Water pumps are extremely versatile tools that can solve a variety of problems and make your life easier than you ever thought possible.
From a sprinkler pump for your lawn to a well pump for your home, to a sump pump on a job site, a submersible utility pump or a pump for flood cleanup, all pumps are designed to move water from one place (the basement) to another (outside).
How to choose a water pump
There are many different factors to consider in order to choose the perfect pump for your desired application.
Electric Water Pump
Electric water pumps Electric water pumps are ideal for indoor use. Most are 120V and will plug into a standard household outlet. If you choose the 230V variety, make sure you have the electrical cord to support it. While not as powerful as gas-powered models, electric water pumps require less maintenance because you don’t have to worry about oil changes and other maintenance. You’ll need to operate these units within the extension cord length of the power supply, so if you have mobile pumping needs, use a pneumatic model.
Gas Powered Water Pumps
Gas-powered water pumps Pneumatic water pumps are commonly used for irrigation on job sites and farms. With powerful engines, these pumps can deliver up to 750 gallons of water per minute (GPM). If you need to move large amounts of water, such as a flooded basement, then a gas dewatering pump is exactly what you need. IMPORTANT: Pneumatic pumps produce carbon monoxide emissions, so they must be used outdoors.
Solar Water Pumps
Solar water pump (also known as photovoltaic water pump) is the most attractive water supply method in sunlight-rich areas in the world today, especially in remote areas where electricity is scarce. The operation of the solar water pump is controlled and adjusted. The electric energy from the solar array is used to drive the water pump, and the output frequency is adjusted in real time according to the variation of sunshine intensity, so that the output power is close to the maximum power of the solar cell array.
Water Pump Applications
The second most important thing to consider when choosing a water pump is the application you need it for. There are many types of pumps available and all are built for specialized applications. Click on the links below to learn more about each type of pump and its most common applications.
- Dewatering pumps to move clean water from one place to another
- Trash pumps for moving large volumes of dirty water quickly
- Tractor-driven power take-off (PTO) pumps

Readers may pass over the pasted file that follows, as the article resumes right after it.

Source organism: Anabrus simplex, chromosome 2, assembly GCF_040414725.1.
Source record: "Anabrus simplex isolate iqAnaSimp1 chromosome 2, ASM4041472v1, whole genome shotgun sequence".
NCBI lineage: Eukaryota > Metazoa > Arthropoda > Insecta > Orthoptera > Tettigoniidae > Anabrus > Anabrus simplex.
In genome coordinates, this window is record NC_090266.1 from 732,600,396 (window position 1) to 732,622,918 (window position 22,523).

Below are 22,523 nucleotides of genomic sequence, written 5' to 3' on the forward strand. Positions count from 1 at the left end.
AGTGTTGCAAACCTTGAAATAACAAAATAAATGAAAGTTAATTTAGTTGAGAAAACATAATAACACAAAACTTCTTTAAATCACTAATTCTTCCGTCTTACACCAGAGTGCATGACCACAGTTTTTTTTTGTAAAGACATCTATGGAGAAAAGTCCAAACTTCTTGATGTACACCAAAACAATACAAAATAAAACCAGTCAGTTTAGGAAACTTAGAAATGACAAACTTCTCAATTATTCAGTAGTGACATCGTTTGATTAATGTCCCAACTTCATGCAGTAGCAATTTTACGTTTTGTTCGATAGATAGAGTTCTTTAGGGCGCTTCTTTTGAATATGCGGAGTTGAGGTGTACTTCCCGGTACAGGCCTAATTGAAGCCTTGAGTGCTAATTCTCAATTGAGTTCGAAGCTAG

- Submersible utility pumps for various water removal applications
- Booster pumps for increasing pressure in water installations
- Sprinkler pumps for watering lawns, gardens or farmland
- Well pumps for domestic shallow and deep well systems
- Specialized pumps for ponds, fountains, sprinklers, pool covers, etc.
How to properly size a water pump
The next step in selecting the right pump is to make sure it is sized correctly. The most important factors to consider when sizing a pump boil down to the GPM/PSI rating, the inlet/outlet size of the water and hose, the height in vertical feet needed to pump the water, called the total head lift, and the distance needed to pump the water horizontally.
Important factors to keep in mind
Total head (THL), suction head (SH) and gallons per minute (GPM) ratings are all important indicators to guide you in sizing your pump, as they help determine how much water the pump can move and how fast the pump can move to get the job done.
Suction head is the vertical distance pumped from the water source to the pump. The higher the pumping needs to be, the more difficult it will be for the pump to resist gravity. This number is especially important for deep well applications or pond drainage.
Total Head is the total height from the water source to the final destination. This number will give you an estimate of the “power” required for the pump to move the water a certain distance.
Gallons per minute is a measure of how many gallons per minute the pump can move.
How to choose an inlet/outlet size
Water Pump Inlet Pipe If you need a pump with different inlet/outlet size options, then you just need to know that they work the same way regardless of their size. The pump draws in water through the inlet valve and discharges it through the discharge valve. a 4″ dewatering pump may do its job faster than a 1″ pump. Also, remember that no matter what size inlet your pump has, you must use that size inlet or suction hose. Do not reduce the diameter of the inlet/suction hose.
Water Pump Accessories
Many accessories are available for pumps making them more useful and versatile than ever. For most dewatering pumps, you will need a discharge hose and an inlet hose, and may need a suction filter to prevent solids from entering the pump, or in the case of using a gas pump to pump out of the basement, you will need a hose kit This allows you to place the pump outside while using the suction hose and filter remotely.
For household pumps such as well pumps, booster pumps and ejector pumps, you may need check valves, float switches or water alarms. Or, you may fancy replacing your own wheel kit, hydraulic power unit, impeller kit, or control box for electric inserts. Whatever your pump needs, we’ve got you covered.